“Now this money can go to Lowcountry small businesses and workers who really need the relief,” he said.

A+
a-

In The News

Health

Voting

Congress

May 16, 2022
by Dan McCue
New Democrat Coalition Celebrates 25th Year

WASHINGTON — The New Democrat Coalition, the largest Democratic caucus in the House of Representatives, turns 25 this week; an... Read More

WASHINGTON — The New Democrat Coalition, the largest Democratic caucus in the House of Representatives, turns 25 this week; an anniversary that coincides with but by no means caps, a very busy and effective year for the group. At the coalition’s core is a dedication to... Read More

May 13, 2022
by Tom Ramstack
Space is the Future for National Defense, Military Officials Tell Congressional Panel

WASHINGTON — Space was described as the final frontier for defending the United States against weapons of mass destruction from... Read More

WASHINGTON — Space was described as the final frontier for defending the United States against weapons of mass destruction from China and Russia at a congressional hearing Friday. Leading the U.S. defense effort is the Space Force, a new branch of the military that seeks to... Read More

Jan. 6 Panel Subpoenas McCarthy, Four Other GOP Lawmakers

WASHINGTON (AP) — A House panel issued subpoenas Thursday to House Republican Leader Kevin McCarthy and four other GOP lawmakers... Read More

WASHINGTON (AP) — A House panel issued subpoenas Thursday to House Republican Leader Kevin McCarthy and four other GOP lawmakers in its probe into the violent Jan. 6 insurrection, an extraordinary step that has little precedent and is certain to further inflame partisan tensions over the 2021... Read More

May 11, 2022
by Tom Ramstack
House Democrats File Amicus Brief in Steve Bannon Prosecution

WASHINGTON — U.S. House Democrats are trying to intervene in the upcoming trial of Trump advisor Steve Bannon to counter... Read More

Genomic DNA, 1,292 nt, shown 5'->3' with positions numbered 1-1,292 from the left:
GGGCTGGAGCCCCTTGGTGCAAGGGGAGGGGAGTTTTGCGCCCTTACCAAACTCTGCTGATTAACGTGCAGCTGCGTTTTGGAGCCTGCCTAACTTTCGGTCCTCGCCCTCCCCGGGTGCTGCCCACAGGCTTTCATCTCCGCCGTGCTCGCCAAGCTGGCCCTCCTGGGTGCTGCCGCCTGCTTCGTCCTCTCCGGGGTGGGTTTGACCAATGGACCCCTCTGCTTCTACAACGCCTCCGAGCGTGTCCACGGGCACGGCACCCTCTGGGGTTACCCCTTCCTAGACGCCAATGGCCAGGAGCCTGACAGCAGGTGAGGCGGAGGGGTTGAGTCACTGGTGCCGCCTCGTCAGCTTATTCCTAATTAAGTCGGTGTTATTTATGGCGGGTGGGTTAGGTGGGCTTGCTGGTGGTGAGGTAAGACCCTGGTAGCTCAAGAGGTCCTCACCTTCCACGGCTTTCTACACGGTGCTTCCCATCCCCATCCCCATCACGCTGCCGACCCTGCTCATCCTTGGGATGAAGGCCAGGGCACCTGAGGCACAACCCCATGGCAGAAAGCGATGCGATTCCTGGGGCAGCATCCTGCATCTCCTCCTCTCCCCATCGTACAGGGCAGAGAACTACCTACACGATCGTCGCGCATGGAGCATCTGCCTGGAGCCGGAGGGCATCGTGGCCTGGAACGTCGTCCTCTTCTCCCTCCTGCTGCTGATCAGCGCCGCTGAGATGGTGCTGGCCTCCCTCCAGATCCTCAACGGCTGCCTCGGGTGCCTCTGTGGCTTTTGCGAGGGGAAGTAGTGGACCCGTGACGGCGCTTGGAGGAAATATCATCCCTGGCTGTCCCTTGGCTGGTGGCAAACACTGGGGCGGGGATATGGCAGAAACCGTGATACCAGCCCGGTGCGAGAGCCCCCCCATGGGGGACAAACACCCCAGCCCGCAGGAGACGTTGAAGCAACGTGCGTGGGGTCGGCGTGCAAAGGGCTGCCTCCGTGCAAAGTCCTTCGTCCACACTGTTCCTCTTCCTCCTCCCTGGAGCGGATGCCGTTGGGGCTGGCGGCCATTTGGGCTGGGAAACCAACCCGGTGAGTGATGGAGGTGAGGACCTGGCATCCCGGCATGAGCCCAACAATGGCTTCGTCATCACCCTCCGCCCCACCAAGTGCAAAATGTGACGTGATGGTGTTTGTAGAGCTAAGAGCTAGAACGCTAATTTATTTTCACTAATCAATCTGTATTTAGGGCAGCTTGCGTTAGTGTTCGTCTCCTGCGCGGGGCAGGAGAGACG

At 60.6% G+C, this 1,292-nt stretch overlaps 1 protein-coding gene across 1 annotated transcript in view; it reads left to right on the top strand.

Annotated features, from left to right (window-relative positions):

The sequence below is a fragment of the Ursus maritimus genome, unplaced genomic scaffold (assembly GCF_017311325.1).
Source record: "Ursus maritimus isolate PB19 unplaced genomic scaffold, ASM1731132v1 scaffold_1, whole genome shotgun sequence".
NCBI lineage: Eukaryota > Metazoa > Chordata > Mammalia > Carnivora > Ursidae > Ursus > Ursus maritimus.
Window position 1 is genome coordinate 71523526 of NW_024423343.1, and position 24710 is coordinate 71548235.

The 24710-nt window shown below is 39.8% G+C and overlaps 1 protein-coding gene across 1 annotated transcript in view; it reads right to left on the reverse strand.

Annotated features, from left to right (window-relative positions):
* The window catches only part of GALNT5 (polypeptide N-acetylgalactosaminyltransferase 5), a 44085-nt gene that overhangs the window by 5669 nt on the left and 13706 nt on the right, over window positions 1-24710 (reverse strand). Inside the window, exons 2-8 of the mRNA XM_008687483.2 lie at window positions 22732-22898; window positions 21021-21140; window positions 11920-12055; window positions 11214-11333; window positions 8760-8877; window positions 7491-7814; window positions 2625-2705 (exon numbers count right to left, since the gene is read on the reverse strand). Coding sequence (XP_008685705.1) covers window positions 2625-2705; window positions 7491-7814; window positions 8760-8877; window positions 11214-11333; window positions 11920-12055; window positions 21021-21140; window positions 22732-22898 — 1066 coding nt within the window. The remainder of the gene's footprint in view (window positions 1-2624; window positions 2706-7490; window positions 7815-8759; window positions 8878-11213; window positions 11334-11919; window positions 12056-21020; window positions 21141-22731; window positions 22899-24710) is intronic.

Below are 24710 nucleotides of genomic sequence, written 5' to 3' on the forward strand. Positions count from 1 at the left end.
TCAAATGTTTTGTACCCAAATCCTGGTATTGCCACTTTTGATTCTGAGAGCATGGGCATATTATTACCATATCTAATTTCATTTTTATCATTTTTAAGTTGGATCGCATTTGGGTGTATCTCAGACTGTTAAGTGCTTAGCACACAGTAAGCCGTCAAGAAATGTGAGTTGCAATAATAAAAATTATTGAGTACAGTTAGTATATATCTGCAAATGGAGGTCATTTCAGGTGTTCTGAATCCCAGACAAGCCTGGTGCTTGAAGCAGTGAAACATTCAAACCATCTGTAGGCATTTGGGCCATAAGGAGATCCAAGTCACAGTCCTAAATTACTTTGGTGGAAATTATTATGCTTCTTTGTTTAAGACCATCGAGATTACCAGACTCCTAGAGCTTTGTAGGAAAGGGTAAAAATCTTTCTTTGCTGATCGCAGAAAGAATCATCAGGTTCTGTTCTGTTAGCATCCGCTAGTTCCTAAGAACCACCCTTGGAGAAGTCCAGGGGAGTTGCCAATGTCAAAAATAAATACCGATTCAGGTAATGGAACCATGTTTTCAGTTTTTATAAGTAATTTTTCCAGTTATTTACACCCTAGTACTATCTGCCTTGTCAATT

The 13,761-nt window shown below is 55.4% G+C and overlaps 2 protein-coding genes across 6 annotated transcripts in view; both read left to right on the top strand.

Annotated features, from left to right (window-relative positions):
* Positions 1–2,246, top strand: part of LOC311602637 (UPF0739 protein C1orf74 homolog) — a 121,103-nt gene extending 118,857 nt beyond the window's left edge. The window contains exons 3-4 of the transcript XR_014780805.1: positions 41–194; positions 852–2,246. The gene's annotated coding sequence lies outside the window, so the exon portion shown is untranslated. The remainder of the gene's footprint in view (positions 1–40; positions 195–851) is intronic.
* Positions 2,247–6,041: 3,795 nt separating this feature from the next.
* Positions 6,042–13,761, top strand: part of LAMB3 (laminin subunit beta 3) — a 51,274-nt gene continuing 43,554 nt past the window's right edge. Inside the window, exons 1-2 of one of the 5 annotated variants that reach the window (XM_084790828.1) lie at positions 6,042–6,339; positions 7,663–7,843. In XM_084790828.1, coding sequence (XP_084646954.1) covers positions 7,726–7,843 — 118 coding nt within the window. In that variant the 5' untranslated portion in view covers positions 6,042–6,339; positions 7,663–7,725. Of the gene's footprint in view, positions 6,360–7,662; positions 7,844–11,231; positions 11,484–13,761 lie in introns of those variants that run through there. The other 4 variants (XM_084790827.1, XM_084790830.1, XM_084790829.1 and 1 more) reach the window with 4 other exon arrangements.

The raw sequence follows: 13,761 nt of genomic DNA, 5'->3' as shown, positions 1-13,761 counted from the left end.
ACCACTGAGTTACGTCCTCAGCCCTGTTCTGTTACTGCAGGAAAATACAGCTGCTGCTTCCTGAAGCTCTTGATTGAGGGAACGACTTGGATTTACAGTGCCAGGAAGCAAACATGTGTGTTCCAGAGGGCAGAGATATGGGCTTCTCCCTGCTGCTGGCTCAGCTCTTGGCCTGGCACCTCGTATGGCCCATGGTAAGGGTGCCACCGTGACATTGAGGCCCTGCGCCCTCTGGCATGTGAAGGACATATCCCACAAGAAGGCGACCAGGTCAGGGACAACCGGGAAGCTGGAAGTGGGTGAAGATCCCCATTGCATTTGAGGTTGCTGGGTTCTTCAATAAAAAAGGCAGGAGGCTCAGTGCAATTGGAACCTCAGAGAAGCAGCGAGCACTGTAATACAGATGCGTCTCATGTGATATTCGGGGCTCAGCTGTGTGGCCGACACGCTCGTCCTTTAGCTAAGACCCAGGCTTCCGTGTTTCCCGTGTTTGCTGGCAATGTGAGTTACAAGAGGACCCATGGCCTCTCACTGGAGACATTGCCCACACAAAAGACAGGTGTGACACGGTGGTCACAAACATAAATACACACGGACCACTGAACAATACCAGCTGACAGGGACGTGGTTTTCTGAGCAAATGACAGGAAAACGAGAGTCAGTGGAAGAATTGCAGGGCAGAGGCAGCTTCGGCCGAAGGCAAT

WASHINGTON — U.S. House Democrats are trying to intervene in the upcoming trial of Trump advisor Steve Bannon to counter his request to a federal court to dismiss charges against him for contempt of Congress. They have prepared an amicus brief that calls Bannon's arguments "deeply... Read More

May 11, 2022
by Reece Nations
House Passes Resolution to Establish Congressional Staff Union

WASHINGTON — The House of Representatives approved a resolution Tuesday evening that allows its staffers to form a union, granting... Read More

WASHINGTON — The House of Representatives approved a resolution Tuesday evening that allows its staffers to form a union, granting them the same rights to negotiate with their employers that workers across the country have. The resolution passed along party lines in a 217-202 vote, without... Read More

May 10, 2022
by Dan McCue
Rep. Tom Reed Resigns, Moving On to K Street

WASHINGTON — Rep. Tom Reed, R-N.Y., resigned from Congress Tuesday, nearly a year after he announced he would not seek... Read More

WASHINGTON — Rep. Tom Reed, R-N.Y., resigned from Congress Tuesday, nearly a year after he announced he would not seek reelection in 2022 owing in part to accusations of sexual midsconduct made against him. In a statement read on the floor of the House Tuesday and... Read More

News From The Well
scroll top